OSU, a winner of two of its three league series, makes its maiden trip to Morgantown to face the Mountaineers.
West Virginia can only hope it finds a home-field advantage.
The Mountaineers have played but three official home games – down the road in Charleston – and none in their on-campus park, Hawley Field, which has been reduced to bare-bones status while a new $20 million stadium remains under construction for a 2015 opening.
So careful reading too much into WVU’s 16-11 overall mark (2-3 Big 12), which includes 19 road and five neutral-site games.
“We’re not out of this thing,” Mountaineers second baseman Billy Fleming told reporters. “We still have a great RPI. If we could get a series win or even a sweep, that would be awesome.”
The OSU series begins a stretch in which WVU plays 13 of its next 17 games at Hawley Field, in its 44th and final season of use. And while it might not look line much with its minimal dugouts, temporary metal bleachers and portable toilets, it’s still home for the Mountaineers.
“I’m not a fan of sitting in buses,” said WVU ace Harrison Musgrave. “If we can play here, I think we should.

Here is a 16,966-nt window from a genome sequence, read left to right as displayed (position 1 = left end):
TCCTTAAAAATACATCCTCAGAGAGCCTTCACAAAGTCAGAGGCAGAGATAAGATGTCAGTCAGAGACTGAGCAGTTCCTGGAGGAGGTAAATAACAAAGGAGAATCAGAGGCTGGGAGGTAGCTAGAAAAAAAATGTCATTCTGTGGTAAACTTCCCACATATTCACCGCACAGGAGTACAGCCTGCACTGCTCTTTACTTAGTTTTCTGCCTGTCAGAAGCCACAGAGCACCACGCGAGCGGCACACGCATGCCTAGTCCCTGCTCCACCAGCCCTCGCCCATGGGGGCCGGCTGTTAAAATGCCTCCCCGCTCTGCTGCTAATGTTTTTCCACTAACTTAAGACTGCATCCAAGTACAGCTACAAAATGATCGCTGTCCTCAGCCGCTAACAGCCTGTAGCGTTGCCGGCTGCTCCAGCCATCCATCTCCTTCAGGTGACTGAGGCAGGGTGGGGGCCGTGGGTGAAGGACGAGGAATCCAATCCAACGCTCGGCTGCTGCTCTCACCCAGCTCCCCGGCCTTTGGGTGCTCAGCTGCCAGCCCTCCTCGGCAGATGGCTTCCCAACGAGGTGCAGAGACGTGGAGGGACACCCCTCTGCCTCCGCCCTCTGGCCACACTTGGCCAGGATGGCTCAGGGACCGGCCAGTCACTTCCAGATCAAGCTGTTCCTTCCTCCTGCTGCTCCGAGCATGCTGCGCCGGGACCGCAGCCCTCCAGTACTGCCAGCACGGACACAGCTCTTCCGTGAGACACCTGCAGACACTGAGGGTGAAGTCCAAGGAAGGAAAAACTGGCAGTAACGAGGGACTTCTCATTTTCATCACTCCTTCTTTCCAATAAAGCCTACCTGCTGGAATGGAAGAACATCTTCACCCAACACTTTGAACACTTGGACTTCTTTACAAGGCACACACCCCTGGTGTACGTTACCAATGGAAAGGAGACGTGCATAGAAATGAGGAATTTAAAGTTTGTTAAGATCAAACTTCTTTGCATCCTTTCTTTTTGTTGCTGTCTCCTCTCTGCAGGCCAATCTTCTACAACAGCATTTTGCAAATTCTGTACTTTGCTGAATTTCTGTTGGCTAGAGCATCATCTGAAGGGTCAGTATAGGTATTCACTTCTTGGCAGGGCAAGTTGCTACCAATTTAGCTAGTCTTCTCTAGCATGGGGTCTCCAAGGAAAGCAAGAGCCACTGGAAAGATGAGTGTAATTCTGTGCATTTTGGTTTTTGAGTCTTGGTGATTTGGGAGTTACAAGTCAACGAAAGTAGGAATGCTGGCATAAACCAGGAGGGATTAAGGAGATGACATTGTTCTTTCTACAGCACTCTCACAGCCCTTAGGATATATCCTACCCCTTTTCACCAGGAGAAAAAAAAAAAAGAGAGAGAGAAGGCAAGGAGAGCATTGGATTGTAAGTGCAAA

“I’m a fan of Hawley. I know people don’t like it or whatever… but you can get 2,000 people and it feels like a lot. You can really feel the energy.”
The Cowboys, ranked as high as No. 18, have won eight of their last 10 games, breaking out of hitting funk to back a strong pitching staff. They dropped their only Big 12 road series to date, losing two of three at Baylor where every game was a 4-1 verdict.
Recently, however, OSU has shown a knack for the comeback. And 14 of the Cowboys 23 wins have featured rallies.
“We always want to get better,” said Cowboys coach Josh Holliday. “But at the same time you cannot deny a team’s ability to win and how unique that is. I give the kids credit for playing all nine innings.”